Heartfelt Thanks: Show Your Employees the Love on Valentine’s Day

Valentine’s Day is usually reserved for showering love on your special someone. But if you’re in a leadership position, you probably already know that your employees could use some love too.

In the day-to-day battle of business, you may have developed a perpetually stressful atmosphere in which your employees have been asked to do more with less—often with little thanks. Raises and bonuses may not be an option but you can make your people happy in other ways. And, what better time than Valentine’s Day to show them the love?

“Showing appreciation, respect, and, yes, even love are the three most important ways to make your people feel great about their work,” said Todd Patkin, author of Finding Happiness: One Man’s Quest to Beat Depression and Anxiety and—Finally—Let the Sunshine In. “And happy, engaged employees are the single best way to impact your company’s bottom line.”

Furthermore, Patkin adds that if your employees are perpetually stressed out, they’ll be less motivated and more disengaged. And when they’re unhappy, they’ll do only what they must to avoid chastisement…and you’ll lose money in the long term. Also, they’ll be more likely to start looking for a new job elsewhere.

“If there is one thing I would like to tell all leaders at all levels and in all industries, it’s that you have nothing to lose and everything to gain—including an improved bottom line—by making your organization as happy a place to work as possible.”

Here are five of Patkin’s show-the-love strategies:

Send “love” notes.
Writing and sending a thank-you note is standard practice when you receive a gift. And what is great work other than a gift from your people to you? When you notice that an individual has done an excellent job or has achieved an important goal, send a specific handwritten (not typed!) note conveying your most sincere appreciation and admiration. This will take only one sheet of paper and five minutes out of your day…but it’ll make a lasting impression on your employee.

Distribute inspiration.
Our society tends to think of work as a place of drudgery, obligation, and boredom, as exemplified in the now-iconic movie Office Space. People certainly don’t think of receiving inspiration and rejuvenation between nine and five. According to Patkin, though, buoying your team’s spirits should be one of your daily goals. If you help them to see the world as a sunnier place and to improve their attitudes and ways of thinking about their entire lives, their professional and personal productivity will increase too. Share a quote or a story.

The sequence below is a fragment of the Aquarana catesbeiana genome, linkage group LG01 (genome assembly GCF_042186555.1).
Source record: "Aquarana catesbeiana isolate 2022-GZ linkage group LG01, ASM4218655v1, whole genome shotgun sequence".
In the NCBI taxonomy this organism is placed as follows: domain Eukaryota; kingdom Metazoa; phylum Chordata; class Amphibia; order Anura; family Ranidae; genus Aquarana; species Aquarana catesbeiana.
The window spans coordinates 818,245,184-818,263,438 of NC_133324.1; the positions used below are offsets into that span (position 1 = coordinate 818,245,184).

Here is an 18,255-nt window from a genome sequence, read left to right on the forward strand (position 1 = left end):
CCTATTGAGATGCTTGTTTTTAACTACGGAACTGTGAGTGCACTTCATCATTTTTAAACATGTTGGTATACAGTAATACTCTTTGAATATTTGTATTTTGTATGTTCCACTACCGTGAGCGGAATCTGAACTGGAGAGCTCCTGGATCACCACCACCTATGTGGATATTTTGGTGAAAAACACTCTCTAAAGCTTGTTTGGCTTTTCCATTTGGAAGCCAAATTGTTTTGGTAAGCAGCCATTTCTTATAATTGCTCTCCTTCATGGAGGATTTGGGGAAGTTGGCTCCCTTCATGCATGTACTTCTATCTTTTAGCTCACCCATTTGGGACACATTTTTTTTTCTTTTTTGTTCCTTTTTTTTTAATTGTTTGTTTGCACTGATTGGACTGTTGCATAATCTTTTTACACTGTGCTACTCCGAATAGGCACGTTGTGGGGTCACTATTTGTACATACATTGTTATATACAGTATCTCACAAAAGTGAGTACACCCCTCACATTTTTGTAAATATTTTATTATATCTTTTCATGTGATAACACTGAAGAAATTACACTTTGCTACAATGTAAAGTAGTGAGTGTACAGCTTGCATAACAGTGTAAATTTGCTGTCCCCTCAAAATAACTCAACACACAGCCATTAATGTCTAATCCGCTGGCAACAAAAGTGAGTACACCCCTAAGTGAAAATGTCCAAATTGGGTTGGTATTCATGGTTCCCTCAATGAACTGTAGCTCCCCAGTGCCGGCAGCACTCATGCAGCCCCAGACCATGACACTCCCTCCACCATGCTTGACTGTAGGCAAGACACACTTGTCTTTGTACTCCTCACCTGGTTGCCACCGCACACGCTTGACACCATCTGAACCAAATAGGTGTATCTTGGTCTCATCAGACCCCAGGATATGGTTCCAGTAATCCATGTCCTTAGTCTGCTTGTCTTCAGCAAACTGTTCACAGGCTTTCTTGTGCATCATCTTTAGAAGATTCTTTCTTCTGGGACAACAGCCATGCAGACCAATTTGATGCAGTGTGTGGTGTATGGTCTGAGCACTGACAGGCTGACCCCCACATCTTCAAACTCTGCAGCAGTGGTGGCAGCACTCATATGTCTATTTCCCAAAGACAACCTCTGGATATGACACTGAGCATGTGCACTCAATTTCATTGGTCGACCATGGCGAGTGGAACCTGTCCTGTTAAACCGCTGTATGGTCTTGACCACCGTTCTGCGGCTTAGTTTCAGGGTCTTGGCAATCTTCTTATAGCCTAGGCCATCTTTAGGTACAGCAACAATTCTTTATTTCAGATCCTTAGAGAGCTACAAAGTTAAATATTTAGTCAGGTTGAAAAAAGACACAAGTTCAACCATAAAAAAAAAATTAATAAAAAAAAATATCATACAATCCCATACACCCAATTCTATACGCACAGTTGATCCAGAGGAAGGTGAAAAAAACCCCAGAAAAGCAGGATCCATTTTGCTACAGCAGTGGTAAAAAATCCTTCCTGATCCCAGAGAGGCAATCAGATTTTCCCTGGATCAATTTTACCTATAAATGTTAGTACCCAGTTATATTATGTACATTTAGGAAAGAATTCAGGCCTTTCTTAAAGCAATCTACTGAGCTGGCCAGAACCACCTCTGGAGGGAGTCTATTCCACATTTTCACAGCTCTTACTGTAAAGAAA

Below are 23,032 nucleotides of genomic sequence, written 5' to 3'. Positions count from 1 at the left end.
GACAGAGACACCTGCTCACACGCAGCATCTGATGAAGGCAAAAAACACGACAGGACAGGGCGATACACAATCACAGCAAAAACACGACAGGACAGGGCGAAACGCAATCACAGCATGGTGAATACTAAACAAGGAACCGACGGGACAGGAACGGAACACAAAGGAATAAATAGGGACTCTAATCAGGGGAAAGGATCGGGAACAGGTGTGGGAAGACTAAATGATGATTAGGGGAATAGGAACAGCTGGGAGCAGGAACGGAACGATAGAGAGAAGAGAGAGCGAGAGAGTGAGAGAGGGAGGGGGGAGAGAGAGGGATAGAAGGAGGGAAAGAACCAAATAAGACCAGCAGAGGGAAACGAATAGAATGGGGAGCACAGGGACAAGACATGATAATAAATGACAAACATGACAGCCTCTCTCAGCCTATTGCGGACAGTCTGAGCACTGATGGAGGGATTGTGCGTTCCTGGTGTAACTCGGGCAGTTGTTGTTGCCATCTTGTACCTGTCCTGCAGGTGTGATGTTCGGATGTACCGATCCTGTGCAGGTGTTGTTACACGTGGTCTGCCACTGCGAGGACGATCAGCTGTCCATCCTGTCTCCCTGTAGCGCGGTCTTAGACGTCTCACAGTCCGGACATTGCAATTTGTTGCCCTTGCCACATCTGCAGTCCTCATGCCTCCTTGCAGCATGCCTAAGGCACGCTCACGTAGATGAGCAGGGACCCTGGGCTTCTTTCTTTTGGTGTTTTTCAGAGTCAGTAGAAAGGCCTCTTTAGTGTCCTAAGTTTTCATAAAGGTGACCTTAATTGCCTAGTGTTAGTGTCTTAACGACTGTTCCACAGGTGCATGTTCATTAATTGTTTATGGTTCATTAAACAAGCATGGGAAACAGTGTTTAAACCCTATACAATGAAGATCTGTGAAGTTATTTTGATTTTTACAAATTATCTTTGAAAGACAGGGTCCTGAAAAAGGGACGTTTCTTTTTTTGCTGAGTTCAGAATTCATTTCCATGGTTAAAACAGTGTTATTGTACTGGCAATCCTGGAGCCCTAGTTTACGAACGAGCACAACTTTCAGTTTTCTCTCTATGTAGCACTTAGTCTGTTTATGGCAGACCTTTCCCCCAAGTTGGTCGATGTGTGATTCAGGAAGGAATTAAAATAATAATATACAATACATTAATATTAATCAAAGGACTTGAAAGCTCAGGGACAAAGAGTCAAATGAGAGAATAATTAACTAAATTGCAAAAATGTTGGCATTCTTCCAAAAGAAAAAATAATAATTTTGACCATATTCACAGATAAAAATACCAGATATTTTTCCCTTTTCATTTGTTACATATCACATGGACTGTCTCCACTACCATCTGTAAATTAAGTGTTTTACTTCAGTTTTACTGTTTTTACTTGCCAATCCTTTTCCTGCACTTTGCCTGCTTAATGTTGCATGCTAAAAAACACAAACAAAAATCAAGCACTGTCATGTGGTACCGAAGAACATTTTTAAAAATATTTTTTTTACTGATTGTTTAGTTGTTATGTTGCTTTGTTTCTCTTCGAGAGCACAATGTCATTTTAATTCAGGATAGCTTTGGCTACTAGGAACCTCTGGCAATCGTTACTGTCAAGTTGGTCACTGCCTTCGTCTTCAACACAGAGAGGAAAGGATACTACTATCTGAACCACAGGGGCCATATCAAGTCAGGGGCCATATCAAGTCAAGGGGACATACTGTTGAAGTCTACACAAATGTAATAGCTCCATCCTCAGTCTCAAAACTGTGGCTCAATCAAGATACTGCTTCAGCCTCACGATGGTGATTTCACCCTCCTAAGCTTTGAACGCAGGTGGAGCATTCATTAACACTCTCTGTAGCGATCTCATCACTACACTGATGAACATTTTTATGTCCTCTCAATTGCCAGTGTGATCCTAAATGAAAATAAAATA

Tell success stories.
Even if they brush off praise or downplay their achievements, everybody loves to be recognized and complimented. When someone in your organization has done something great, tell her that you noticed her outstanding work, and tell the rest of the team, too! Whether correctly or incorrectly, many employees feel that their leaders take them for granted and only point out their mistakes, so make it your daily mission to prove that perception wrong.

Identify stars.
According to Patkin, identifying stars is taking the concept behind telling success stories to the next level. Yes, recognize achievements whenever you see them, but also make celebrating your stars a regular event. Sure, some team members will roll their eyes at “Employee of the Week/Month” programs, but you can rest assured that no one is going to turn down this honor. As a special treat for Valentine’s Day, you may want to recognize your entire team.

Make it a family affair.
Whenever possible, engage your employees’ families when praising them. Having a leader validate all the hours each team member spends at work will be remembered far longer than a bonus. Plus, when spouses and kids know what Mom or Dad does at work and are “on board” with it, your employee’s performance will be buoyed by support from the ones he or she loves the most. Send a note or leave a message on the family’s voicemail.

Todd Patkin grew up in Needham, Massachusetts. After graduating from Tufts University, he joined the family business and spent the next eighteen years helping to grow it to new heights. After it was purchased by Advance Auto Parts in 2005, he was free to focus on his main passions: philanthropy and giving back to the community, spending time with family and friends, and helping more people learn how to be happy. Todd lives with his wonderful wife, Yadira, their amazing son, Josh, and two great dogs, Tucker and Hunter.

Related Posts

Share

Tags: , , , ,

Category: Recruit & Retain

Leave a Reply




If you want a picture to show with your comment, go get a Gravatar.